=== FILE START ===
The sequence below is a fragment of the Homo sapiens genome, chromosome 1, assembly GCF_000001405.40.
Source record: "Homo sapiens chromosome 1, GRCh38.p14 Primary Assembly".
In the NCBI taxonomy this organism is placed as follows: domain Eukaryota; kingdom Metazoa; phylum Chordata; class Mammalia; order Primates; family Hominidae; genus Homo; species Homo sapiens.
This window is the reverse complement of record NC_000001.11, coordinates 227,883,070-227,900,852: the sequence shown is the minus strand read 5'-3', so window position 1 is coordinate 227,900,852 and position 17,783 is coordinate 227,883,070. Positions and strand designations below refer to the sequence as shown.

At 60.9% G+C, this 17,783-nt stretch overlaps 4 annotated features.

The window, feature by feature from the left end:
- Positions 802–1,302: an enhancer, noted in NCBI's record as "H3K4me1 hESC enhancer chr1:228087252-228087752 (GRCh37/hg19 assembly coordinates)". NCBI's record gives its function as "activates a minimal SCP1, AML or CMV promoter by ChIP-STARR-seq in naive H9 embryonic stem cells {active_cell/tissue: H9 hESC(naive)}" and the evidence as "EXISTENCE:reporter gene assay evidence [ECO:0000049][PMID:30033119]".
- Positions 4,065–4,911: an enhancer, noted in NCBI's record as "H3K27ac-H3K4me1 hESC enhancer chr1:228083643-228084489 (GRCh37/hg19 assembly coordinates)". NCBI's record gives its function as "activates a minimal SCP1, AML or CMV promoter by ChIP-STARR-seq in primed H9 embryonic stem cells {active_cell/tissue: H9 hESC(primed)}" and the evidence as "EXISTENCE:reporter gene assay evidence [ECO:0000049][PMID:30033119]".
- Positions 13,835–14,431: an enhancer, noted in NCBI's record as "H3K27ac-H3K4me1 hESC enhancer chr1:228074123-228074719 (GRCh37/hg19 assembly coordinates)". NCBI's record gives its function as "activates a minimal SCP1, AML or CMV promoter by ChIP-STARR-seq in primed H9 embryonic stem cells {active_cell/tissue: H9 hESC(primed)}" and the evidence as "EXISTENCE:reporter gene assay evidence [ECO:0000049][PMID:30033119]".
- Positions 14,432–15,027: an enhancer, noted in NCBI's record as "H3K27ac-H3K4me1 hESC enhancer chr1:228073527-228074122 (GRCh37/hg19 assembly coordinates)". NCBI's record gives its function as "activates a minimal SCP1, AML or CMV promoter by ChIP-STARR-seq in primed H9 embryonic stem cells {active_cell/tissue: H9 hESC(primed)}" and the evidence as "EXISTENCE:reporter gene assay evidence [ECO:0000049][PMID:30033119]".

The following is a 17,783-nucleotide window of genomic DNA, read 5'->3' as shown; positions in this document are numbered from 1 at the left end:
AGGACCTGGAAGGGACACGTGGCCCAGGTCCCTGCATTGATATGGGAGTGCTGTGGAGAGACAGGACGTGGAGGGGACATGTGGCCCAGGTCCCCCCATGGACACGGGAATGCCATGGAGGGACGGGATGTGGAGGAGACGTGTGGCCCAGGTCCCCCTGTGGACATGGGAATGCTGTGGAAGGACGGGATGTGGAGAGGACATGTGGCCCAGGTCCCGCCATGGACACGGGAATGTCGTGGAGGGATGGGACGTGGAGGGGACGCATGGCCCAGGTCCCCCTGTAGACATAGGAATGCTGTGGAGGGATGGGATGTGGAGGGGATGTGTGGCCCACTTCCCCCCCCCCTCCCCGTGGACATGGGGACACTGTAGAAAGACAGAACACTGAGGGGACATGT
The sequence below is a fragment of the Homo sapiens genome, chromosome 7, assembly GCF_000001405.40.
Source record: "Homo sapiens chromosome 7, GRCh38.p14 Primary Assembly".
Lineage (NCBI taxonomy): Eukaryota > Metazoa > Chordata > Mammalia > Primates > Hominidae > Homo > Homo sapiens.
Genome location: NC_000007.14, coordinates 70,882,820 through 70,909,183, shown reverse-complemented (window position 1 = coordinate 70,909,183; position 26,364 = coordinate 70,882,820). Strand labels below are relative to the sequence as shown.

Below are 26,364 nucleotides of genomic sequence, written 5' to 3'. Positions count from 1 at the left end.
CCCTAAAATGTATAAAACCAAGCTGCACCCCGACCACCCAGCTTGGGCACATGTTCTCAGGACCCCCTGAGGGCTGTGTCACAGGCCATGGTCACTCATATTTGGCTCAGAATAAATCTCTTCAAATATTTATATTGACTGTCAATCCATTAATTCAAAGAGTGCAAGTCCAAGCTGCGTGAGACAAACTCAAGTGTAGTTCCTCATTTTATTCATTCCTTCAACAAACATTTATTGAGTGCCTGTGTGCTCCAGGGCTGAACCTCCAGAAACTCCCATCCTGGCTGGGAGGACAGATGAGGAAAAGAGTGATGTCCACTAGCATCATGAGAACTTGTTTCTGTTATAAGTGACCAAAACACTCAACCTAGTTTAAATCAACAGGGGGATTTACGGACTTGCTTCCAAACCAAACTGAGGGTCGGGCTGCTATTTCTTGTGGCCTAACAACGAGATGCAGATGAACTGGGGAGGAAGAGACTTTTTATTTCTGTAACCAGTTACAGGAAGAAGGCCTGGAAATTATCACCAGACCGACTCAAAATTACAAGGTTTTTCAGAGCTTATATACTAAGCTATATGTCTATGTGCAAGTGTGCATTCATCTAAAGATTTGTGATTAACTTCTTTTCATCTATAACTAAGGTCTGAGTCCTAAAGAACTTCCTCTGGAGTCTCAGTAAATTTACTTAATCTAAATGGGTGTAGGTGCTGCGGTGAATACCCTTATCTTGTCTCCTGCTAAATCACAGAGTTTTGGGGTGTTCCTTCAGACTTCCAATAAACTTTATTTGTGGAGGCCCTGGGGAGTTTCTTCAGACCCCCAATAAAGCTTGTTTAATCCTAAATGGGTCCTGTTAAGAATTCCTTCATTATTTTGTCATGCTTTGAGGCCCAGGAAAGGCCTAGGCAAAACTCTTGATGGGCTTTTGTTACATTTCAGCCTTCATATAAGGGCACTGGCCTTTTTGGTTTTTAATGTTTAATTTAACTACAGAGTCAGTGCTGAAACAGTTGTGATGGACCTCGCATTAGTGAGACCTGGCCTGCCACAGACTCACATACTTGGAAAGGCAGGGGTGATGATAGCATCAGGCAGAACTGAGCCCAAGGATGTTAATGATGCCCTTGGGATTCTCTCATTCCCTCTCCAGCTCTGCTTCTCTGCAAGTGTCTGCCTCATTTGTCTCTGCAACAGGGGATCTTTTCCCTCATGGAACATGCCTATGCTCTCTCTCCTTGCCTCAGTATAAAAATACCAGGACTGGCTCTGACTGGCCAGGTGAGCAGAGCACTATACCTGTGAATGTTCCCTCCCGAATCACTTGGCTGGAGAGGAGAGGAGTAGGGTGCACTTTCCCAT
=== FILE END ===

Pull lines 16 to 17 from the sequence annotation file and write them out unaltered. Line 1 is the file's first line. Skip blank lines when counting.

Genome location: NC_000007.14, coordinates 70,882,820 through 70,909,183, shown reverse-complemented (window position 1 = coordinate 70,909,183; position 26,364 = coordinate 70,882,820). Strand labels below are relative to the sequence as shown.

Below are 26,364 nucleotides of genomic sequence, written 5' to 3'. Positions count from 1 at the left end.